Facebook Twitter Google+ Published on February 20, 2018 at 10:53 pm Contact Andrew: [email protected] | @A_E_Graham When Jasmine Nwajei drives right, she knows exactly what move she’s going to employ.The redshirt senior puts her body between the defender and the ball, and as she prepares to launch, slightly bumps the defender with her left shoulder to create separation and potentially draw a foul.Nwajei’s signature move, coupled with intense defensive effort off the bench, have carved her niche in Syracuse’s (20-7, 8-6 Atlantic Coast) rotation this season. After leading the country in points per game at Wagner two years ago, Nwajei moved on to Syracuse for a chance to grow, and has learned how to contribute despite a reduced role.“Every time she comes in,” point guard Tiana Mangakahia said, “she changes the tempo of the game.”At Wagner, Nwajei was the star, scoring 30 or more points 15 times her junior season, her last with the Seahawks. She finished the 2015-16 season averaging 29.0 points per game, the top mark in all of women’s Division I basketball.AdvertisementThis is placeholder textNwajei went to Wagner to play for head coach Lisa Cermignano, she said. Early on in her career for WU, things went well for Nwajei, but she felt the pressure of being the top scorer.Scoring in bunches was what Nwajei needed to do at Wagner, she said, because the confidence in her teammates finishing plays wasn’t there. If her team needed a bucket, she would go get it. This season at Syracuse, that pressure hasn’t been there.In games and in practice, Nwajei said, she feels more comfortable giving up the ball, and trusts her teammates to finish plays more than ever.“Me passing to someone and them scoring is the same feeling I get when I score,” Nwajei said.Just passing the ball in the first place has been a tough transformation for Nwajei.Coming to Syracuse, she was expecting a similar role to what she had at Wagner, she said. As someone who views herself as a versatile offensive threat, she was frustrated to be relegated to the bench after being the go-to option at WU.Still, though, after a transfer and sitting out a year, Nwajei accepted that she would need to adapt.“It came with time, really,” Nwajei said. “Maturity, growth. Got to understand that this is your situation and you’ve got to make do.”Kevin Camelo | Digital Design EditorThat adjustment meant finding ways to maximize her production in significantly fewer minutes. In her final season at Wagner, Nwajei averaged 36.6 minutes a game. At Syracuse, she’s clocking in 9.1 a night with two games left in the season.In playing more than 27 fewer minutes each game, Nwajei needs to make her shots count, and she’s currently shooting 42.4 percent from the field, fourth best of any SU rotation player this season.Part of the way she’s been particularly efficient is using her drive-and-bump move. By using her body to protect the ball, she almost always gets the shot up. More importantly, by initiating contact while the defender’s feet are still moving, she puts herself in a situation with more positive than negative outcomes.“I’m going to get a foul or I’m going to get an and-1,” Nwajei said.Although the stat sheet may not reflect it as much, Nwajei is a tenacious defender, her teammates said. She brings athleticism and length to the 2-3 zone, and always plays with energy. Nwajei’s play style lends itself to clogging passing lanes, closing out shooters and keeping the ball in front of her. It hasn’t always translated to the stat sheet, but at Wake Forest on Feb. 11, it did.Nwajei played 15 minutes, scored eight points, swiped four steals and grabbed five rebounds, and according to her teammates, helped turn around a game SU was losing on the road.“She’s definitely great coming off the bench,” freshman Amaya Finklea-Guity said, “and really bringing us up and really bringing that energy, really bringing that fire that we need.”Coming to SU, Nwajei thought things would be similar to what they were at Wagner. They’re not. Still, she’s evolving her game, learning to make the most of the minutes she’s playing, but always remembering how she got to SU in the first place.“You have to adapt,” Nwajei said. “That’s just the way of life.” Comments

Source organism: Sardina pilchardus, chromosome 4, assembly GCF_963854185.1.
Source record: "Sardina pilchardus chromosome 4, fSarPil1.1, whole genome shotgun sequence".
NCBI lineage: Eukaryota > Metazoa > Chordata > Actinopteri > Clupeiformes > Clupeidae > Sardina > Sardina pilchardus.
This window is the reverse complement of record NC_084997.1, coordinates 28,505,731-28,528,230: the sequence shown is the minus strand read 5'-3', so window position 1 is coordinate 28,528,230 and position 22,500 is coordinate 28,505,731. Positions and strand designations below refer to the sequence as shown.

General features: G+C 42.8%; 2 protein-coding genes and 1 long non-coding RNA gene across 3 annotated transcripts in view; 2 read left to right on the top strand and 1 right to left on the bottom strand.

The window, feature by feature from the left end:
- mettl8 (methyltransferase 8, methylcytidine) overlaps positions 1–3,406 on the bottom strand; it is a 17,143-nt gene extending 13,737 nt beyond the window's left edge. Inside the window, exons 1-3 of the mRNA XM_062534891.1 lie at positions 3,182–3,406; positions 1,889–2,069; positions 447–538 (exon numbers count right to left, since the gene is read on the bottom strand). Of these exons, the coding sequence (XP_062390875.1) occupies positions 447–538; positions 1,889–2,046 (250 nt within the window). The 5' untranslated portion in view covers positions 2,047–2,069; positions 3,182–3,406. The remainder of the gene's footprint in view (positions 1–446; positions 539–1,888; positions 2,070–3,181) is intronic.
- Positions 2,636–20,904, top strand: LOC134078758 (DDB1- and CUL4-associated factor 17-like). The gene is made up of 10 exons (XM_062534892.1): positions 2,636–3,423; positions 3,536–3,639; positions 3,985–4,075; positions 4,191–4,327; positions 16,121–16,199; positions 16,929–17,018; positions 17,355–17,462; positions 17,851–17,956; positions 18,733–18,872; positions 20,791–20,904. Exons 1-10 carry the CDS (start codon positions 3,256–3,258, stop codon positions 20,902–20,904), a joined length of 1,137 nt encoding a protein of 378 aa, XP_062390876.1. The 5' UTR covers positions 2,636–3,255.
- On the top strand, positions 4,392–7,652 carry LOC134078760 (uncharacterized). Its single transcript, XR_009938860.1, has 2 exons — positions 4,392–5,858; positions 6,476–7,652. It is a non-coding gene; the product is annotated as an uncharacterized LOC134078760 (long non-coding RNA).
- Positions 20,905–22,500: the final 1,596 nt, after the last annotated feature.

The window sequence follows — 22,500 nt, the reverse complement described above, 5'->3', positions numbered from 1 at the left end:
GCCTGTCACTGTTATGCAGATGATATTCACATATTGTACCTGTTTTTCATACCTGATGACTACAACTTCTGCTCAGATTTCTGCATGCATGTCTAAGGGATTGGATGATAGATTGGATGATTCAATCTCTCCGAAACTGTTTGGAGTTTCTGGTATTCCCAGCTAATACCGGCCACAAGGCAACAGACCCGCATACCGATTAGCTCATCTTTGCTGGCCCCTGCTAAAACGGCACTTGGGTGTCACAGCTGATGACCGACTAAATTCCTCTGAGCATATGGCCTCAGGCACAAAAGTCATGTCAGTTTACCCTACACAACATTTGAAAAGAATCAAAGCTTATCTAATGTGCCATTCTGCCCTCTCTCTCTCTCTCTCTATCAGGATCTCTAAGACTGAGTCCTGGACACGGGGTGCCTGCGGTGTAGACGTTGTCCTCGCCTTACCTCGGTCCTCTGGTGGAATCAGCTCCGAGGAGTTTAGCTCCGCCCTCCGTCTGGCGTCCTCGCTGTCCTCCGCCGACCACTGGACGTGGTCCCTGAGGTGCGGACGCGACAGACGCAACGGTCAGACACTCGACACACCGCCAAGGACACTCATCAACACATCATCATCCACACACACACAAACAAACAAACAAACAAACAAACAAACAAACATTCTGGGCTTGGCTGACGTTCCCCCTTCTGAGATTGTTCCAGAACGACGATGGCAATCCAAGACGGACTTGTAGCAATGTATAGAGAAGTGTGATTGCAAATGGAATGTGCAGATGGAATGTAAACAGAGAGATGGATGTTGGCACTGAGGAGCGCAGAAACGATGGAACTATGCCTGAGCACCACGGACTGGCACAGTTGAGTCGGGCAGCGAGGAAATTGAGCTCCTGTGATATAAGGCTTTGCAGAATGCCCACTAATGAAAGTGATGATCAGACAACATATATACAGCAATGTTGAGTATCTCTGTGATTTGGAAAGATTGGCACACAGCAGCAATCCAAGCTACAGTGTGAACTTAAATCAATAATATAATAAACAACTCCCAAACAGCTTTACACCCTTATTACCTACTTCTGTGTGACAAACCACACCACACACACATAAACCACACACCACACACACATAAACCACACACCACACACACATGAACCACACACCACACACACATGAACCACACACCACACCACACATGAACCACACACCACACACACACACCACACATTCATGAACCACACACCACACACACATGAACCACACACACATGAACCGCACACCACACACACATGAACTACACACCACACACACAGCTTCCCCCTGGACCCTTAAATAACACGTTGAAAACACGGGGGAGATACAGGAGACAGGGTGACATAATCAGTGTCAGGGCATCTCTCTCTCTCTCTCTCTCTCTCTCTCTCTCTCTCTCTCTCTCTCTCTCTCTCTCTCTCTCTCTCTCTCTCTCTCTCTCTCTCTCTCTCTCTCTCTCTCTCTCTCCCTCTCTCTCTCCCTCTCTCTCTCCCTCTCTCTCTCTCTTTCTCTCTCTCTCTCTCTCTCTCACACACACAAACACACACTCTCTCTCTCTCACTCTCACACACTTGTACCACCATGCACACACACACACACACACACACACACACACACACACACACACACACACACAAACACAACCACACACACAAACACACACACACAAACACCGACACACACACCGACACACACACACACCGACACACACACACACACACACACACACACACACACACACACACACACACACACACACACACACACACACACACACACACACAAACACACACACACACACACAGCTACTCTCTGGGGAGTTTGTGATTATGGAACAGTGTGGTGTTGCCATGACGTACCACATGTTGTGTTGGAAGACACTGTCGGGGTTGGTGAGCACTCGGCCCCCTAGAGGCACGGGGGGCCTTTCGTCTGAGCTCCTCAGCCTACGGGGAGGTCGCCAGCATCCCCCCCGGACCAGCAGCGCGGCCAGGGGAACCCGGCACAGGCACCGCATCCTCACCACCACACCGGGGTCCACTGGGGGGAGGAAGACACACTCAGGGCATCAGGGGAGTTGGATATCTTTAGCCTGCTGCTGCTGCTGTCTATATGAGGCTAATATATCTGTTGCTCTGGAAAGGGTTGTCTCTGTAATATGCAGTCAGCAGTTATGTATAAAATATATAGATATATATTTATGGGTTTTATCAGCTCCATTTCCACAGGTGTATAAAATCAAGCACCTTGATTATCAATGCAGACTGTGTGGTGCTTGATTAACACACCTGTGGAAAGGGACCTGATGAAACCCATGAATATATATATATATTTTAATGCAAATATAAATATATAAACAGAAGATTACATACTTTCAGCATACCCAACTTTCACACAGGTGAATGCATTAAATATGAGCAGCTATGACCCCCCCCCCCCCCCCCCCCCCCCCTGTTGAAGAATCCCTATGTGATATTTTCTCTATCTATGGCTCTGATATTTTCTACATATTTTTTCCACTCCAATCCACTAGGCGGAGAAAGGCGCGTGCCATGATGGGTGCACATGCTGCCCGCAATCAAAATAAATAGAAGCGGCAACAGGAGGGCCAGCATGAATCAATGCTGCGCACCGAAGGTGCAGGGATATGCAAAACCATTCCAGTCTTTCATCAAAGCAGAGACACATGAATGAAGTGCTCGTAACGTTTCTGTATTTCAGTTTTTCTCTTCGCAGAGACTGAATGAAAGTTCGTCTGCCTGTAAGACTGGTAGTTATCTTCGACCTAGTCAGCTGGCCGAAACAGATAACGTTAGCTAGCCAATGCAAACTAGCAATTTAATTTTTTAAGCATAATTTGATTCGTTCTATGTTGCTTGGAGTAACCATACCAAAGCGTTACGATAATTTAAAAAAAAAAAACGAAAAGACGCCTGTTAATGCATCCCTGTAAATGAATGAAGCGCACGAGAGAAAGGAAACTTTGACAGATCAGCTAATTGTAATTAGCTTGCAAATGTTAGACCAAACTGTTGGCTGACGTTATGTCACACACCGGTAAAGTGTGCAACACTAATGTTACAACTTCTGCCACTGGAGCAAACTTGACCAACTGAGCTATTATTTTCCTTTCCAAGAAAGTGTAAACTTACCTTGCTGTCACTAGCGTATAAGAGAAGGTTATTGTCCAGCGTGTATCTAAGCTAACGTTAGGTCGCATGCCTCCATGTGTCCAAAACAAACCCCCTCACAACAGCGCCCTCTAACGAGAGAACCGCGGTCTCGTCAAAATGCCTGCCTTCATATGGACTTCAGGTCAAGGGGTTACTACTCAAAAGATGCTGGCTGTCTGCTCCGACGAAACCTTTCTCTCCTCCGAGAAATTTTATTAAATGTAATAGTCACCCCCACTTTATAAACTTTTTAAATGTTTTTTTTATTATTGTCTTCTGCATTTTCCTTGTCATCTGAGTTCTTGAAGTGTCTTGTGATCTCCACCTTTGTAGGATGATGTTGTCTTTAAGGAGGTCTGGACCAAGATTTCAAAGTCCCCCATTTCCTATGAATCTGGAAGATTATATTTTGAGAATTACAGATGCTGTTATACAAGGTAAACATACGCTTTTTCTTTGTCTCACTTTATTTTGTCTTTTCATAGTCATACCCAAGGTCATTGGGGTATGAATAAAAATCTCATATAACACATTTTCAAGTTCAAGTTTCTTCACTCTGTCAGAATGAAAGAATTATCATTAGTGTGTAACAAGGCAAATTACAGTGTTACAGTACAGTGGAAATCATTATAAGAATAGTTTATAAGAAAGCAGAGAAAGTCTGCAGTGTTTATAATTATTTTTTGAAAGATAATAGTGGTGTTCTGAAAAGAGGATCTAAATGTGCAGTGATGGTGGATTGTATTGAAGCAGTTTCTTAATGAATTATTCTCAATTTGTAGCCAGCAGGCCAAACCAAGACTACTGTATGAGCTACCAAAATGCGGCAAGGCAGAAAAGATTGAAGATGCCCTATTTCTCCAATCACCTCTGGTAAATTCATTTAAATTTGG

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The Catalans’ punishment has been suspended until a final decision on their appeal against the ban has been takenFifa has announced that Barcelona will be able to sign players in the summer transfer window after all, as they decided to suspend the Camp Nou side’s transfer ban following their appeal against the punishment.The Catalans were initially banned from signing players for the next two transfer windows for breaches relating to the international transfer and registration of players under the age of 18, but their suspension has now been put on hold until a final decision on their appeal has been taken.”The club Barcelona have lodged an appeal before the Fifa Appeal Committee against the decision of the Fifa Disciplinary Committee that sanctioned the club for breaches relating to the international transfer and registration of players under the age of 18. Together with the appeal, the club requested that its appeal be granted suspensive effect,” an official statement reads.”In this respect, the chairman of the Fifa Appeal Committee, Larry Mussenden, took into consideration the sanctions imposed against the club, the complexity of the matter, the start date of the next registration period – 1 July 2014 – and the fact that the Fifa Appeal Committee does not seem in a position to take a decision on the main issue early enough so that an eventual appeal of the club against its decision before the Court of Arbitration for Sport would still be decided before the beginning of the next registration period. “Consequently, the chairman of the Fifa Appeal Committee considered that the appeal lodged by the club is to be granted suspensive effect. “In view of the foregoing, the chairman of the Fifa Appeal Committee assures that proper and adequate appeal proceedings will take place and, at the same time, that all rights of the club will be respected.” World football governing body’s decision to suspend Barcelona’s transfer ban means the already confirmed transfer of Alen Halilovic from Dinamo Zagreb is back on, while it now also seems to be a matter of time before they complete the signing of Borussia Monchengladbach goalkeeper Marc-Andre ter Stegen.